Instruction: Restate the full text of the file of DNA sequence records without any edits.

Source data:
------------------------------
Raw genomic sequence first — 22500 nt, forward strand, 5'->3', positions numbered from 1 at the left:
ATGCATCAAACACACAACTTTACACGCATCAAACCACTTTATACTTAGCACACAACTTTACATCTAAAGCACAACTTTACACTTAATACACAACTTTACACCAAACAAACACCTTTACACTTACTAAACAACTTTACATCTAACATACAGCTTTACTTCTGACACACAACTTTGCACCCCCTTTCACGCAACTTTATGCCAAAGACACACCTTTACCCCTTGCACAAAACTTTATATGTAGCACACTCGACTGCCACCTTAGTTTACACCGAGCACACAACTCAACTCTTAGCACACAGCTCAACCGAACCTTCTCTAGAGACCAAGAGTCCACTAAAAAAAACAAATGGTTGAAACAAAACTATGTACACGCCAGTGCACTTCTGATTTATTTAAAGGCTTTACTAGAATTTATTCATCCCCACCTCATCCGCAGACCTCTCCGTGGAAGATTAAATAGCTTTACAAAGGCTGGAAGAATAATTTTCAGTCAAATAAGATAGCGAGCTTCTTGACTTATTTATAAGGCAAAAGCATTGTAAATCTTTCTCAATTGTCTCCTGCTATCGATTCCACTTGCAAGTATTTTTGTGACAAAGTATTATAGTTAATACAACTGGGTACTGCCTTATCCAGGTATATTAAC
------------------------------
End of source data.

Raw genomic sequence first — 22500 nt, forward strand, 5'->3', positions numbered from 1 at the left:
ATGCATCAAACACACAACTTTACACGCATCAAACCACTTTATACTTAGCACACAACTTTACATCTAAAGCACAACTTTACACTTAATACACAACTTTACACCAAACAAACACCTTTACACTTACTAAACAACTTTACATCTAACATACAGCTTTACTTCTGACACACAACTTTGCACCCCCTTTCACGCAACTTTATGCCAAAGACACACCTTTACCCCTTGCACAAAACTTTATATGTAGCACACTCGACTGCCACCTTAGTTTACACCGAGCACACAACTCAACTCTTAGCACACAGCTCAACCGAACCTTCTCTAGAGACCAAGAGTCCACTAAAAAAAACAAATGGTTGAAACAAAACTATGTACACGCCAGTGCACTTCTGATTTATTTAAAGGCTTTACTAGAATTTATTCATCCCCACCTCATCCGCAGACCTCTCCGTGGAAGATTAAATAGCTTTACAAAGGCTGGAAGAATAATTTTCAGTCAAATAAGATAGCGAGCTTCTTGACTTATTTATAAGGCAAAAGCATTGTAAATCTTTCTCAATTGTCTCCTGCTATCGATTCCACTTGCAAGTATTTTTGTGACAAAGTATTATAGTTAATACAACTGGGTACTGCCTTATCCAGGTATATTAAC